The Galapagos Islands, approximately 600 miles west of Ecuador (1000 km), are on almost every diver’s bucket list. And for good reason — this isolated archipelago is the birthplace of Darwin’s Theory of Evolution, and is home to abundant wildlife both above and below the surface. The best dive sites in the Galapagos Islands offer divers a chance to see some of that abundance — everything from whale sharks to marine iguanas.
The islands are spread out over 17,000 square miles, so it could take a few trips to dive each of our seven chosen sites. Your best bet is a combination of a liveaboard and land-based dive trip. Water temperatures can vary from highs of 79 F (26 C) in the northern islands to lows of 55 to 61 F (12 to 16 C) in the south, depending on the time of year.
There are two main seasons in the Galapagos: whale-shark season and manta season. For whale sharks, time your visit from June through November, when there’s more plankton in the water. Expect water temperatures of 60 to 75 F (15 to 24 C). Multiple encounters with multiple sharks each day are common. Manta season runs roughly from December to May. During this time, you can expect warmer water temperatures, anywhere from 78 to 82 degrees F (26 to 28 C). Lots of other rays appear in large aggregations as well, including schools of mobulas, spotted eagle rays, golden rays, cow-nosed rays, and marble rays. Visibility tends to be the best during this time of year, and there’s also increased hammerhead action.
The northern islands of Darwin and Wolf are accessible only via liveaboard, but the long journey from San Cristobal is well worth it. There are schooling hammerheads present year-round here, but from mid-May to November, you can see whale sharks as well. Currents and surge can be strong at these islands, so carry an ERPB and an audio/visual signaling device.
There’s so much to see, you won’t know where to look at this legendary dive site. You’ll almost certainly spot hammerheads and possibly Galapagos sharks, reef sharks, whale sharks — many of them pregnant females — and turtles. Schools of skipjack and yellowfin tuna, big-eye jacks, mobula rays, and silky sharks are also common.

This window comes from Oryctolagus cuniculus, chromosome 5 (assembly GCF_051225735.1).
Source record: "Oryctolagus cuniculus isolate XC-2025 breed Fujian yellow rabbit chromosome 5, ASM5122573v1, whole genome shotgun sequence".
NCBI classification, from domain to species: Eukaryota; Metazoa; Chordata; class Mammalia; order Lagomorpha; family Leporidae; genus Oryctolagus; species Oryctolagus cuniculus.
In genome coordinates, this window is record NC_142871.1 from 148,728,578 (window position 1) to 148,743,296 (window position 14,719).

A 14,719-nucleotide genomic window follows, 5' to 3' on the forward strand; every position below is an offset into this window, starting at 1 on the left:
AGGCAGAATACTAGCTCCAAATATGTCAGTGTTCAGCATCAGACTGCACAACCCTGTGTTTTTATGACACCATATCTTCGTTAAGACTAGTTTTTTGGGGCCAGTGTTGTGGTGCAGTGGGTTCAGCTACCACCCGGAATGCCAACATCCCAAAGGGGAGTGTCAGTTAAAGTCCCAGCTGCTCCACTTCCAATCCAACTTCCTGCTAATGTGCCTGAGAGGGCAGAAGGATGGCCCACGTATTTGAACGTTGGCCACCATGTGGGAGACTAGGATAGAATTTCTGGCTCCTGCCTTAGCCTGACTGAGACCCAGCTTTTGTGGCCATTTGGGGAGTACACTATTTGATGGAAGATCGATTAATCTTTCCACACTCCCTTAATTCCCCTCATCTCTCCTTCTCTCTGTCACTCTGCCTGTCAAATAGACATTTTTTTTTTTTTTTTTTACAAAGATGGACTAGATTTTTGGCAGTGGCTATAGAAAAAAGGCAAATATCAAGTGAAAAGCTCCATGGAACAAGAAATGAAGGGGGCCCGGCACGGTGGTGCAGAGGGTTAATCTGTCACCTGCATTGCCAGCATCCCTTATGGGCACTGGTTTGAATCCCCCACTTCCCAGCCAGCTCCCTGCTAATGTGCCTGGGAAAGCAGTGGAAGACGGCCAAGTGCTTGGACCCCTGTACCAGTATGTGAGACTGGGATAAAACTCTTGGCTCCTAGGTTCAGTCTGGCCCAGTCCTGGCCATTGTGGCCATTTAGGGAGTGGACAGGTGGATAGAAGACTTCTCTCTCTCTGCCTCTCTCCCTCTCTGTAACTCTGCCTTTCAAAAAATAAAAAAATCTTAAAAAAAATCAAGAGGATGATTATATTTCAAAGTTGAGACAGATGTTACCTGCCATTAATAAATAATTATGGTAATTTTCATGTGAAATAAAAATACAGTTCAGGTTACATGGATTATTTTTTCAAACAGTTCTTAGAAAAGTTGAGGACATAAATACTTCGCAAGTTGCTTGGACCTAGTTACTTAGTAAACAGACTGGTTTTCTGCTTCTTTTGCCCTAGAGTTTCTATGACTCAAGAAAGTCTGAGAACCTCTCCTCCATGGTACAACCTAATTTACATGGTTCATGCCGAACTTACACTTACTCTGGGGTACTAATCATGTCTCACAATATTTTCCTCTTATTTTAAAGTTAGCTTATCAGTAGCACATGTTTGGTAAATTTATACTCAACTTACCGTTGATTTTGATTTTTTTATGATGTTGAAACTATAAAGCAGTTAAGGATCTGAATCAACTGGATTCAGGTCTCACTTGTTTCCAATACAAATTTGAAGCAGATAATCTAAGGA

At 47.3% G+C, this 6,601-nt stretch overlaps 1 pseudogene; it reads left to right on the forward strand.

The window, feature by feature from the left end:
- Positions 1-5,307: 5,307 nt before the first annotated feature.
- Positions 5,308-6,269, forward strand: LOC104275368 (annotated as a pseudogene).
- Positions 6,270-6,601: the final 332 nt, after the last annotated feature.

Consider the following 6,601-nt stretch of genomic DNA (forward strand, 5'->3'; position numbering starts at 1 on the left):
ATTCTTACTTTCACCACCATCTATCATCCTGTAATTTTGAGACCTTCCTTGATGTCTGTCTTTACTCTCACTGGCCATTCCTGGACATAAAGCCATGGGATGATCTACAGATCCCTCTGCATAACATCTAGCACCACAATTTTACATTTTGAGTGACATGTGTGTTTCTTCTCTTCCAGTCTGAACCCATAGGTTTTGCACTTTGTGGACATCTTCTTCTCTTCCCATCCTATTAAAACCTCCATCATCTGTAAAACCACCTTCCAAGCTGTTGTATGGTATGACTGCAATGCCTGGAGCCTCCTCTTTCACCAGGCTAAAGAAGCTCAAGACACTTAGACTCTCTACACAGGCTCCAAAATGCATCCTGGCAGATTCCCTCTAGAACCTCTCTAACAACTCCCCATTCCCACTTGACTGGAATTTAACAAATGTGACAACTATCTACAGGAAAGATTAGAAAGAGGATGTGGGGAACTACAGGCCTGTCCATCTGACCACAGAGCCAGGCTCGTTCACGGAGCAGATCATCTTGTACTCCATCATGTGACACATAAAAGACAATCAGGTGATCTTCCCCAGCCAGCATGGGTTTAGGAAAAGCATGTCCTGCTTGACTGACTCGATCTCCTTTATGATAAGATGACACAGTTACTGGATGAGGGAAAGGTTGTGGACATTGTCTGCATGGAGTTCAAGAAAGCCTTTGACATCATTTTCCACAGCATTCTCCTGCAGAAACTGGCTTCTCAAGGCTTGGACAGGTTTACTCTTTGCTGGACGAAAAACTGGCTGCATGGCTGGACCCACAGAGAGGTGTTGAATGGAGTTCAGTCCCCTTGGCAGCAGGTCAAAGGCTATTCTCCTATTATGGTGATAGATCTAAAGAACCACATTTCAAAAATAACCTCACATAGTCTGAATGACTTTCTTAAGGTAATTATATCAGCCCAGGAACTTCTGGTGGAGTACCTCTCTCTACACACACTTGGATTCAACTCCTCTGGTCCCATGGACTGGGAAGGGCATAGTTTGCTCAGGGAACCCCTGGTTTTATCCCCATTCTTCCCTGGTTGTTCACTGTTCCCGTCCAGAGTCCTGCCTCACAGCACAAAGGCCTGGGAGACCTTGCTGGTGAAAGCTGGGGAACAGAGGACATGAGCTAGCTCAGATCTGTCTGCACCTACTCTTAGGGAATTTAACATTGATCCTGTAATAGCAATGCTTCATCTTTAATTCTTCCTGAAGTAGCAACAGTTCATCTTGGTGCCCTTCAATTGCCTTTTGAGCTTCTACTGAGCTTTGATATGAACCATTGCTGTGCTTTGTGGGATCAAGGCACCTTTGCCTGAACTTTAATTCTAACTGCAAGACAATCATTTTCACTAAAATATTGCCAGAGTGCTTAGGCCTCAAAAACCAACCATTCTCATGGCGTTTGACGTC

Wolf Island is the other crown jewel in Galapagos diving. This is the spot for the iconic shot of hundreds of schooling hammerheads. Schools of dolphins are common, as well as Galapagos sharks, silky sharks, turtles, eagle rays, eels, and hundreds of species of schooling fish.
Southern islands (liveaboard only)
You’ll find an incredible variety of macro life at Cousins Rock, including scorpionfish, seahorses, frogfish, and nudibranchs. Larger life such as playful sea lions, mantas and eagle rays are also common. Cousins is shaped like a volcanic cone so if there is current, usually from the south east, then part of the site is sheltered and the formation of the site makes a great multi-level dive.
There is usually a strong current at Cabo Marshall and visibility can be low at times, as the waters are nutrient-rich from run off Isabela Island. However, this is a great drift/wall dive and, because of the nutrients and current, it’s also a good place to see giant manta rays, mobulas and other pelagics.
Southern islands (day-trip permitted)
Located between Baltra and North Seymour, this sand bar/island has medium to strong currents and makes a good multi-level/drift dive. At this site, you can see schools of amberjacks, stingrays, whitetip reef sharks. Sea lions and green turtles are common as well. Many of the day boats will moor on the inside of Mosquera for the surface interval (before diving North Seymour close by), where you can see the colony of sea lions playing on the beautiful white sand of Mosquera.
Gordon Rocks is one of the most famous southern island dive sites, with a well-deserved reputation for excellence. This deep dive off the east coast of Santa Cruz is best suited to experienced/advanced divers. At times, the strong surge in the shallows may necessitate staying below 40 feet (12 m). An underwater volcanic crater, you can dive Gordon Rocks on the outside walls or inside the crater area. You can see hammerhead sharks, rays, sea turtles and sea lions, with frequent pelagic sightings on the outside of the walls. Due to the surge/currents, entries and exits can be challenging.
Kicker Rock is located on the west side of San Cristobal, and is one of the most popular dives for land-based operations on the island. It’s a great place to watch pelagics, schooling fish, octopus, and invertebrates. The current is usually light to moderate and it makes a great drift dive along the wall.
To visit each of these sites requires a combination of a liveaboard and day-boat diving with operators that might be on different islands. If that’s not possible, a liveaboard is your best bet for the most diversity — and then you’ll have an excuse to return to see all the sites you missed the first time around.